Mac, but it’s possible the benefits are more pronounced on faster models, or need more memory to be effective. Of more interest were the extra tweakable options that OptiFine adds to Minecraft’s settings menu. We were able to turn off shadows, fog, clouds, stars, and the sky texture, and use 2D drawing shortcuts for translucent blocks, weather and dropped items. Even better, we could change the game resolution, which is normally fixed at the native resolution of the computer. By dropping to 800x600 pixels, we bumped the frame rate to 22–25fps, which is quite usable. Minecraft’s graphics are deliberately blocky anyway, so a lower resolution is much less noticeable than in other games. (In fact, it’s good enough that we just wasted over an hour writing this last paragraph, while wandering around our world to “check the frame rate…”) In the end, we set up a working Minecraft computer for less than $100 (plus $27 if you don’t own Minecraft already) – cheap enough to give to a little one without stressing that it might get damaged. Consider also that the LEGO Minecraft Nether Fortress set, for example, is about the same price as this laptop – and our machine will probably better prepare a young player for the world in which they’ll grow up and learn in the future.

>>> ApplE’s trACkpAD’s are the best-in-class at what they do, but they’re still not well suited for games (and neither is the Magic Mouse, due to its single-mechanism design). Minecraft will be a lot more fun to play with an external mouse or gamepad. When it comes to a mouse, just about anything USB will work, even on older Macs – you can usually just plug in and go. If you go for a wireless mouse, you’re more like to have problems, such as the Mac’s Bluetooth version being too old, or a custom wireless receiver unit not being easily supported. Plus, then there are batteries to manage.

That’s our advice with a gamepad, too. You can get a USB Xbox 360 pad for about $27. To make it work with Minecraft, you need to download and install the OS driver at, and configure its key bindings with an app such as Joystick Mapper ($4.99, Mac App Store). To do this, you just need to know what keys Minecraft uses for different action, then assign them to a button on the gamepad in Joystick Mapper.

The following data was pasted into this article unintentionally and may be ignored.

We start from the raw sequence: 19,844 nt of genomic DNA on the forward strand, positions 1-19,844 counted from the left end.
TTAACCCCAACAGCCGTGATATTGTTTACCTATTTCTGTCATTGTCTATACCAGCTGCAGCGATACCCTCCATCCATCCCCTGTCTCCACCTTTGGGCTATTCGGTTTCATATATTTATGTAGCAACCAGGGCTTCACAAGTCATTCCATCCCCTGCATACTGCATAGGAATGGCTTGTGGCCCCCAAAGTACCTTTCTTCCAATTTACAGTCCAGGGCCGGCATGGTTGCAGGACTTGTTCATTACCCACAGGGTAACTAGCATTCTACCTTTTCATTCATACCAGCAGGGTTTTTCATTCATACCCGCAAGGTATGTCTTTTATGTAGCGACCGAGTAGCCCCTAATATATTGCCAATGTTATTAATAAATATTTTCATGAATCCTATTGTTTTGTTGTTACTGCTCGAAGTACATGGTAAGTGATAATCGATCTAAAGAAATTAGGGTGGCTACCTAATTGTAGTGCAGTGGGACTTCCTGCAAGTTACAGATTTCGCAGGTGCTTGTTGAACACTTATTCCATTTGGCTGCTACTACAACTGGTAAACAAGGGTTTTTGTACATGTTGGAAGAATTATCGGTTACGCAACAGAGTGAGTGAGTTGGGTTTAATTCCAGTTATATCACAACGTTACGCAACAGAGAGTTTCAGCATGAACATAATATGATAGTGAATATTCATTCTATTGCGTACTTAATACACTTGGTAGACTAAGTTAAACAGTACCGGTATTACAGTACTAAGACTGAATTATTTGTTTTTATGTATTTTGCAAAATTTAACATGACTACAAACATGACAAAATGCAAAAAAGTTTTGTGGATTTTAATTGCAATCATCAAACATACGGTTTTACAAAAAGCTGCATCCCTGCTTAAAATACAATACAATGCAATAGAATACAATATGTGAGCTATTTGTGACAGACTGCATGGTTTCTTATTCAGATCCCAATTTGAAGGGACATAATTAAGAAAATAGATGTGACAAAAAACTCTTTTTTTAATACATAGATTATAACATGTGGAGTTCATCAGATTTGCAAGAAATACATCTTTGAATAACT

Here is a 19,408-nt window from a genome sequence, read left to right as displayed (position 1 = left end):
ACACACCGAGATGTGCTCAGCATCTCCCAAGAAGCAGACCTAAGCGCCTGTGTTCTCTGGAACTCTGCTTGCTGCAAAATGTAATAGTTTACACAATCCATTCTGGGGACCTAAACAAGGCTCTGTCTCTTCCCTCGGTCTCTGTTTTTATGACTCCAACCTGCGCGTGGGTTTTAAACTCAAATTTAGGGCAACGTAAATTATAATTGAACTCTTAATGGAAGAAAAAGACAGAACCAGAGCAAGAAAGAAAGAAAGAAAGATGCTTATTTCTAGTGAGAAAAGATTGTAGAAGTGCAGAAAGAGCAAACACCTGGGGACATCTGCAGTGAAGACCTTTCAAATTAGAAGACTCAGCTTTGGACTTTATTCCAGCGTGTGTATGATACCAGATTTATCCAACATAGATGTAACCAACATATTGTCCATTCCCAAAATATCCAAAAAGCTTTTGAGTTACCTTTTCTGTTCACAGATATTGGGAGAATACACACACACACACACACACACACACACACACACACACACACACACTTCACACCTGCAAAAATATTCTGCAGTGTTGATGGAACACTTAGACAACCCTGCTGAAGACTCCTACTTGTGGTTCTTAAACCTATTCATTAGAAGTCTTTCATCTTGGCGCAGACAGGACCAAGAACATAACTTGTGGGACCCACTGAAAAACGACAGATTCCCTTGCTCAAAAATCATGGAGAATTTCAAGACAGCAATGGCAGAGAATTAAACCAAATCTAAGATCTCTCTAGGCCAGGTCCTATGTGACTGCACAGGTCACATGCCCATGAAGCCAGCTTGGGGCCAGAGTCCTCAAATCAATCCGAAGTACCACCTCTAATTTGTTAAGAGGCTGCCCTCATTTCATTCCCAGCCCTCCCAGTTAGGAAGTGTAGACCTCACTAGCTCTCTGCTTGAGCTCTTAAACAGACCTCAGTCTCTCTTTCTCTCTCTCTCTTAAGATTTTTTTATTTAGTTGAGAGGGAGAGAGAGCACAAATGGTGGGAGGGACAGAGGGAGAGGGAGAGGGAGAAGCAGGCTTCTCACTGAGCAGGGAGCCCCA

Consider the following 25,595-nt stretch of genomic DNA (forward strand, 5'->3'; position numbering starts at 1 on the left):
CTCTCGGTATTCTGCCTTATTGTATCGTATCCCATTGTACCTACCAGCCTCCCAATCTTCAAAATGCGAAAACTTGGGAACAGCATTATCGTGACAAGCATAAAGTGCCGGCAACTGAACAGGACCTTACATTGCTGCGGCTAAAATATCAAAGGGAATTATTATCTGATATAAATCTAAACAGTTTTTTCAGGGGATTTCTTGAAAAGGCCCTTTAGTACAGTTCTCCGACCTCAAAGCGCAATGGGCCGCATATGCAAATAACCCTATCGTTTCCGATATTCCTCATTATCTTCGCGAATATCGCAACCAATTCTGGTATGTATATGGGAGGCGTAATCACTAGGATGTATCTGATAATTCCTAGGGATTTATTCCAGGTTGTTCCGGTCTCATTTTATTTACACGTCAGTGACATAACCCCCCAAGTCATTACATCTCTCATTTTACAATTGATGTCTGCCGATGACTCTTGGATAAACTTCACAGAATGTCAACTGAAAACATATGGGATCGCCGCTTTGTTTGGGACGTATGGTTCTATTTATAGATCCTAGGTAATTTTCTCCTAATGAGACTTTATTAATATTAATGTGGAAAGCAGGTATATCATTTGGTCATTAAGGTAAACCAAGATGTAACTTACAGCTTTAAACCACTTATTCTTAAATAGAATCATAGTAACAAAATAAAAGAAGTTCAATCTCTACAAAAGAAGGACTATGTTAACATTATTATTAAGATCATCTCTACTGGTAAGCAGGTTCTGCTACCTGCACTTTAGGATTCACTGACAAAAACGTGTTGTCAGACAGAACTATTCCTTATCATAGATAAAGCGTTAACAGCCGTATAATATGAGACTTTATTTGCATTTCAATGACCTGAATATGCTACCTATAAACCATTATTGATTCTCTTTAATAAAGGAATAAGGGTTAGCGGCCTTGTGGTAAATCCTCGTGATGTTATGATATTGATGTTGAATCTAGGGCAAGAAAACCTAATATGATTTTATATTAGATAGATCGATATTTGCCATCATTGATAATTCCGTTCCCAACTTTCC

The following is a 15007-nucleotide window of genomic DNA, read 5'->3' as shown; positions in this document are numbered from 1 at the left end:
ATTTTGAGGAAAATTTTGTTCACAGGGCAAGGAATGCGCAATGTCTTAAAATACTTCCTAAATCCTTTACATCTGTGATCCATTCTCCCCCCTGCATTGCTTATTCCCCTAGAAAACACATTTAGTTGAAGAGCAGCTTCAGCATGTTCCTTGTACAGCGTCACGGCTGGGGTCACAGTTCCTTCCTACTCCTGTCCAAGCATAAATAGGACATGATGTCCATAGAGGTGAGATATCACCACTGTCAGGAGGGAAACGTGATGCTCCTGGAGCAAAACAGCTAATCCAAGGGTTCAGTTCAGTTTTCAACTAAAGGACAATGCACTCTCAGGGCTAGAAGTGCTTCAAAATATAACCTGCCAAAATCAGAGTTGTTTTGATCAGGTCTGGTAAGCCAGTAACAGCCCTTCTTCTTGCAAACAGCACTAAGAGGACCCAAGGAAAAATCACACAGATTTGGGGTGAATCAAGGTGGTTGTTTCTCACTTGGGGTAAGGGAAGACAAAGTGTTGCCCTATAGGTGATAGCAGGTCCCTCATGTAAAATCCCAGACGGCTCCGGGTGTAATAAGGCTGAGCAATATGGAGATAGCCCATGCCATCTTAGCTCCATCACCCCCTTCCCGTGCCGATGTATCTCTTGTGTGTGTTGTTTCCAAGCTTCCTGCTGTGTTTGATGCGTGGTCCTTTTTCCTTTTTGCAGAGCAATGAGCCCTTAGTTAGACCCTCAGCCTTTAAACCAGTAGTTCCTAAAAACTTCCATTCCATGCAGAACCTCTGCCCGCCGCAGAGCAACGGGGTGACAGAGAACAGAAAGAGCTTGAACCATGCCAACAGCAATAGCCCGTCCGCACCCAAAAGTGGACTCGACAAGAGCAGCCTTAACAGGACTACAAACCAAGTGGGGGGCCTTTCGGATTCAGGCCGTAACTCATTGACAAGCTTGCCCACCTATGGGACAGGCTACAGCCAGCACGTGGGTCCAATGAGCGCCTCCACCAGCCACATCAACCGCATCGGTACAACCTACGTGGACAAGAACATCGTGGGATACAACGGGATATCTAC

A wired Xbox 360 controller is an ideal, reliable controller for Mac gaming. OCT 2016 53

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Scrivener for iOS For any kind of writing, this is essential $19.99 Developer Literature & Latte, Platform Universal Requirements iOS 9 or later

The contextual menu in the text editor is one of the features that makes writing in Scrivener a joy.

56 OCT 2016

If you do any kind of longer-form writing at all, Scrivener for Mac has always been a favorite, and now it’s on iOS too. Almost all the features that make Scrivener so great on the desktop are present. Add the ability to sync across devices using Dropbox and you have a candidate for the best platform for writing anywhere. Those of us who love Scrivener do so because it allows us to start writing at any point in a report, document, novel, or screenplay in the knowledge we can easily re-arrange chunks at a later date. Sections can have notes attached and be organized in folders. They can be dragged

around on a corkboard to change the order in which they’re compiled, and you can even choose an image to be displayed on the corkboard to represent each section. So, you could create descriptions for characters in a novel and choose a photo of somebody who resembles the character to be displayed on the corkboard, then view all your characters as faces. Scrivener also supports split-screen mode on the iPad, allowing you to see research notes or images alongside the text you’re writing, whether they’re Scrivener or another app. Neat touches abound and reveal themselves as you need them. The keyboard, for example, has 24 “function” keys that provide easy access to punctuation marks and cursor keys, as well as tools for highlighting sections, adding footnotes, and creating hyperlinks. Some of these features can also be accessed from the contextual menu that pops up when you tap and hold on text. From there you can also choose to paste styled or unstyled text, split text into different chunks, add comments

Adding images to character or location sheets is a useful tool for visualizing.

and share sections of text. There’s also a typewriter mode that keeps the line you’re working on centered on screen. Scrivener for iOS doesn’t have all of its desktop counterpart’s features: some templates are missing, for example. Still, there’s more than enough here to make it essential for anyone who uses Scrivener on a Mac or Windows – and serves as an excellent introduction to what is now a complete writing platform for anyone who doesn’t. the bottom line. Arguably the Mac’s best writing app is now one of the iPad’s best. Kenny hemPhill

Scrivener for ioS Syncs with Mac over Dropbox Lots of extra keys on keyboard Supports split-screen on iPad Templates from desktop version not supported excellent

Tough testing, trusted ratings

Camera+ for iPad Our favorite iPhone camera brings its best tools to iPad $4.99 Developer tap tap tap, Platform iPad Requirements iOS 8 or later